PayPal's better way to count authentication failures

Websites use the baseball rule to thwart authentication thieves: Three strikes and you're out. PayPal argues that there's a better way, one that customizes the rules to the user.

phishing password
Credit: Steve Traynor

Website payment systems today are pretty good at detecting bad attempts at authenticating. Things get tricky in two areas. The first is keeping track of how many bad attempts happen across different devices, browsers and IP addresses. That's critical if you want to enforce a "six authentication errors and we lock you out for two days" kind of policy. The second is trying to differentiate between someone trying to guess a password — or to use what they thought they saw while shoulder surfing — and someone who simply makes typos when quickly trying to enter the password. Is it an honest mistake or a criminal attempt?

In a patent that was awarded to PayPal on Tuesday (Aug. 2), the payments maestro has convinced federal patent people that it has come up with a way to more accurately navigate both of those authentication mine fields.

Its suggested approach is interesting. It starts with the strategy of requiring "additional security (for) users who frequently authenticate, while giving a few more attempts to user who do not frequently authenticate without significantly decreasing security."

Simply put, it's acknowledging that people who authenticate frequently — say knowledge workers who log into the secure site 50 times a day, relogging in every time they're timed out — are more likely to get their authentication right than those who only log in once a month. There is a better chance that the occasional user isn't remembering the password correctly and is thrown off by some part of the interface. Therefore, cut the occasional user more slack.

This is how the patent put it: "A user trying to authenticate to a website to access their account will have a set number of authentication attempts before the website freezes the account, the user has to do a password reset, and/or the user may have to contact the website provider to unfreeze their account. In many conventional examples, the threshold is three (3) attempts. However, the threshold is arbitrary, and does not maximize usability and security. For some users that frequent a website, three attempts are probably unnecessary. For users that may visit the website very sporadically, three attempts may not be enough. Moreover, the users that frequent the website may have more invested in their account with the website and, thus, may have more to lose from an attacker gaining access to their account that may cost the user and even the website provider more than it would for a sporadic or infrequent user."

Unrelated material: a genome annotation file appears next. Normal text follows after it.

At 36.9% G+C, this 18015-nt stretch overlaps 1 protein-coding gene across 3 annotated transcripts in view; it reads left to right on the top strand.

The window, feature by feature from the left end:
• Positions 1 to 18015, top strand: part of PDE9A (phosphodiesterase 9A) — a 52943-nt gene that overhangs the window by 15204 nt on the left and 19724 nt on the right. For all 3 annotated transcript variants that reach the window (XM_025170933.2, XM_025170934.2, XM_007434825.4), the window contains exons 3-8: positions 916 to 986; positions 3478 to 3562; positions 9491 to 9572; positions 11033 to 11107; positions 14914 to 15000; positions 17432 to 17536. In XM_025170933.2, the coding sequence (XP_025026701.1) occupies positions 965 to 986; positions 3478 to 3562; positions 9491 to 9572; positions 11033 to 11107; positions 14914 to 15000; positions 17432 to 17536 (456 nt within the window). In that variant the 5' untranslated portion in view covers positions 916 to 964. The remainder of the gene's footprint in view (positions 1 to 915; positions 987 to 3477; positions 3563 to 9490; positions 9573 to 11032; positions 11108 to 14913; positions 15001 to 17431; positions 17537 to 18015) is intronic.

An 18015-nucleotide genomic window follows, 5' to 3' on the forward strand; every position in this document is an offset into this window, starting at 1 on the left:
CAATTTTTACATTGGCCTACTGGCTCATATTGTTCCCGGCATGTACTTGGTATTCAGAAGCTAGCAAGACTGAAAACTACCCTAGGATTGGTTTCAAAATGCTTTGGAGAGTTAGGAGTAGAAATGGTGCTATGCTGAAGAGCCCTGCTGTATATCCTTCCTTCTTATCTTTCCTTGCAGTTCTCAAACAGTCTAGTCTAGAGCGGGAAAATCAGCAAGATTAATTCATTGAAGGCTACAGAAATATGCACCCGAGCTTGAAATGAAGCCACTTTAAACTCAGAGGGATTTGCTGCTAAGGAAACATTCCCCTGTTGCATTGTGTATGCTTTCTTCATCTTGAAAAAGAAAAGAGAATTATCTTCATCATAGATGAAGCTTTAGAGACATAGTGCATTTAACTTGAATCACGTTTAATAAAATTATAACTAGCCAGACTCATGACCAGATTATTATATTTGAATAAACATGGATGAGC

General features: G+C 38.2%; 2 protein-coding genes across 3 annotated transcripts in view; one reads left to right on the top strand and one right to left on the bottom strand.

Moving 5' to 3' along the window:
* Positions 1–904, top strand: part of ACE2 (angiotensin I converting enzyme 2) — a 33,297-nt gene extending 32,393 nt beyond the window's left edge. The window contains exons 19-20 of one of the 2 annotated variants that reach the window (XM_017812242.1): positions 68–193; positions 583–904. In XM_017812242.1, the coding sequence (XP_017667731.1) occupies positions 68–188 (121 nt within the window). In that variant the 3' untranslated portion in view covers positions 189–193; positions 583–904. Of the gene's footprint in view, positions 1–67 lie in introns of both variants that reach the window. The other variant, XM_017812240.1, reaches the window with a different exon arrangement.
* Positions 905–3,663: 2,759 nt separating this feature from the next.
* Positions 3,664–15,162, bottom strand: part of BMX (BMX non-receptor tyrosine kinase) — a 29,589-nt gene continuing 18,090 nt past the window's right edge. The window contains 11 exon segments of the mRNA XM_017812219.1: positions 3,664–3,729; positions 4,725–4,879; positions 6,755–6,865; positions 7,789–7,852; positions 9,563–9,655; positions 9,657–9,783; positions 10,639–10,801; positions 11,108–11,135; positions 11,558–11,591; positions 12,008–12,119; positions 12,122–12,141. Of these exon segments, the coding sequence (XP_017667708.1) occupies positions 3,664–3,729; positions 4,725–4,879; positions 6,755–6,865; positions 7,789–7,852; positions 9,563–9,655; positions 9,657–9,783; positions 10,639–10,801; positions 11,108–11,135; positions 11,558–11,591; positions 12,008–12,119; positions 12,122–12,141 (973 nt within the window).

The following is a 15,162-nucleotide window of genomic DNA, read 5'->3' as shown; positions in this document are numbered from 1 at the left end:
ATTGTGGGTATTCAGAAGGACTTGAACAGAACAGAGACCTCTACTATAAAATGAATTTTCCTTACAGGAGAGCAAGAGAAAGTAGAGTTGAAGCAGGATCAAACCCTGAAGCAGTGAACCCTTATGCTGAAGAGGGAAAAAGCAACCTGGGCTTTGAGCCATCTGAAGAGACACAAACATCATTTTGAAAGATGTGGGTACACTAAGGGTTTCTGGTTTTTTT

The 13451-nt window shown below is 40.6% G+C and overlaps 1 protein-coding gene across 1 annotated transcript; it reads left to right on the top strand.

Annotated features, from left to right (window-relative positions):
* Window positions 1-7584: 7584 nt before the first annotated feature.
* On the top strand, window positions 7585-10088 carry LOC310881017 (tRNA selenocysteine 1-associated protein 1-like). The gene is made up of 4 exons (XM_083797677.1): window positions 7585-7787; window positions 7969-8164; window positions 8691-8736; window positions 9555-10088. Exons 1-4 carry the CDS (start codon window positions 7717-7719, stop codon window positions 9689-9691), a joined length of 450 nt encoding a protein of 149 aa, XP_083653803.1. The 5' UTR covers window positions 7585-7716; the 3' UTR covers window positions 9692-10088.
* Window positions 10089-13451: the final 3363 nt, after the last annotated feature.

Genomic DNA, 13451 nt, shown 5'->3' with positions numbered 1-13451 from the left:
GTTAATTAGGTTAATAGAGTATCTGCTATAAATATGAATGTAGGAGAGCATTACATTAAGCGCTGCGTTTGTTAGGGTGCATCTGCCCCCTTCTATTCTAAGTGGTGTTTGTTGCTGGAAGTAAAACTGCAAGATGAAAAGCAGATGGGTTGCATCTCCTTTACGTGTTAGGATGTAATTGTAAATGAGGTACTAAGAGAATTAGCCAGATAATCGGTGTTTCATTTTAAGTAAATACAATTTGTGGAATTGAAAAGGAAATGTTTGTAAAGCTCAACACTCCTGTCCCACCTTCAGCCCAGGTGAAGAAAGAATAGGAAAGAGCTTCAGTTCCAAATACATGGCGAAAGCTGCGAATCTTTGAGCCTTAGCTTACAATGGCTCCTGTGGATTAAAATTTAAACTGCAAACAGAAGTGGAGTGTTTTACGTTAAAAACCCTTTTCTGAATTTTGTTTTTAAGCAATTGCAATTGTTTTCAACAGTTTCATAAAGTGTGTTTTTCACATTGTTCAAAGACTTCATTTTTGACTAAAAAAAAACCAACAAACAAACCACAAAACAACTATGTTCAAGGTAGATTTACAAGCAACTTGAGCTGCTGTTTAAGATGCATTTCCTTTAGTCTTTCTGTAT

The key part of that quote is "the threshold is arbitrary, and does not maximize usability and security." In other words, make the number of acceptable mistakes adapt to the user's history, rather than being a blanket rule for all. I hate it when patents actually make sense.

There is an underlying premise here, though, that challenges a long-held security belief. People who frequently authenticate themselves on a secure site — consider the knowledge workers referenced earlier — leave more information about themselves with every attempt. Therefore, isn't there an argument that we should give those users more slack? They may need it less (as they are less likely to get the authentication wrong) but they are also better known and are less likely to be thieves.

Let's drill down on that. The whole point behind this wrong-authentication limit is to prevent unauthorized persons from repeatedly trying password combos until they get in. It doesn't make much sense for people who have proved that they have legitimate credentials to do that.

That gets us into math. Back to the patent, which envisions "methods that determine the authentication threshold by analyzing a recentness of a successful authentication, a number of successful authentication attempts over a predetermined sequence, and a number of overall successful authentication attempts."

And if the device being used is a mobile device, there are many other ways to try and authenticate — or at the very least, to recognize that this is the same person who tried unsuccessfully to log in 20 minutes ago. The patent mentions "sensor components may include camera and imaging components, accelerometers, GPS devices (and) motion capture devices."

But arguments have merit. It's probably a good thing and a good time to rethink authentication rules and let them be more user-oriented.

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